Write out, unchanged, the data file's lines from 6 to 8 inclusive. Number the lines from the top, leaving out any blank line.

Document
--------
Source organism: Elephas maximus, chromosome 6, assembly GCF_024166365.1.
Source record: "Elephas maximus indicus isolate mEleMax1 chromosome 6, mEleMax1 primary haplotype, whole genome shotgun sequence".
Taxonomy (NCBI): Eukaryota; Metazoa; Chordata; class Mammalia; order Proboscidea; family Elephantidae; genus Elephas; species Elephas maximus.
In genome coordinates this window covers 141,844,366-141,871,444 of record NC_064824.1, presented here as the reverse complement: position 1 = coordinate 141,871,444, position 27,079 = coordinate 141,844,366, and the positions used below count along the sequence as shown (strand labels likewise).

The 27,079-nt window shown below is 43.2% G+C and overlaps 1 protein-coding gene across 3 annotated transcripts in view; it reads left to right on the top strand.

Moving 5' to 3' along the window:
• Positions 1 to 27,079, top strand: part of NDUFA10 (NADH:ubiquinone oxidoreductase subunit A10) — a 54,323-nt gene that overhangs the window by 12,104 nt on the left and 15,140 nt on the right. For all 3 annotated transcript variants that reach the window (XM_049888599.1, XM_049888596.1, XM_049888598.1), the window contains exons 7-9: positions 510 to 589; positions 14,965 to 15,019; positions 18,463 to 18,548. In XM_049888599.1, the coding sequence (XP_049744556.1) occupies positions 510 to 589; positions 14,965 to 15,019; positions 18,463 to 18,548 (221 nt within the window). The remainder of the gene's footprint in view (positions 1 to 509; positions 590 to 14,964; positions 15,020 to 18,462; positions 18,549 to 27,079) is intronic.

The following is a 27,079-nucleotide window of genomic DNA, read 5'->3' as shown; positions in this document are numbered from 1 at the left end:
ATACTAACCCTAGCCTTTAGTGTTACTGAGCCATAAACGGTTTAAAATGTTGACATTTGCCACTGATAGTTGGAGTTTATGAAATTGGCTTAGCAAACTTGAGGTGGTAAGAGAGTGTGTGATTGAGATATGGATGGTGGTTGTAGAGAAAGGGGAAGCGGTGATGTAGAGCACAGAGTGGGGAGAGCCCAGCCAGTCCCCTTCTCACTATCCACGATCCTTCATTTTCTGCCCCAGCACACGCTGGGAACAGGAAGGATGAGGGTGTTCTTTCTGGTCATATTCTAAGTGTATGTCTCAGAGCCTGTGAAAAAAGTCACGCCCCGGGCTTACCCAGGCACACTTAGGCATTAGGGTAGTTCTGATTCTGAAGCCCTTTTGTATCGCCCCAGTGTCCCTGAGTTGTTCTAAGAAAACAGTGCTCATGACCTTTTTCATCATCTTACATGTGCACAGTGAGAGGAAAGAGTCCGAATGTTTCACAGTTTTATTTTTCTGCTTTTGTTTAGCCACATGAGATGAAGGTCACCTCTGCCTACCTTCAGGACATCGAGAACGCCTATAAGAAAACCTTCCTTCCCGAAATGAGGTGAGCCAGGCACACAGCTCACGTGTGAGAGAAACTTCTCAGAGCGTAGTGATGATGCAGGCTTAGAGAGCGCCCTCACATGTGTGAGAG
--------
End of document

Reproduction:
Moving 5' to 3' along the window:
• Positions 1 to 27,079, top strand: part of NDUFA10 (NADH:ubiquinone oxidoreductase subunit A10) — a 54,323-nt gene that overhangs the window by 12,104 nt on the left and 15,140 nt on the right. For all 3 annotated transcript variants that reach the window (XM_049888599.1, XM_049888596.1, XM_049888598.1), the window contains exons 7-9: positions 510 to 589; positions 14,965 to 15,019; positions 18,463 to 18,548. In XM_049888599.1, the coding sequence (XP_049744556.1) occupies positions 510 to 589; positions 14,965 to 15,019; positions 18,463 to 18,548 (221 nt within the window). The remainder of the gene's footprint in view (positions 1 to 509; positions 590 to 14,964; positions 15,020 to 18,462; positions 18,549 to 27,079) is intronic.

The following is a 27,079-nucleotide window of genomic DNA, read 5'->3' as shown; positions in this document are numbered from 1 at the left end: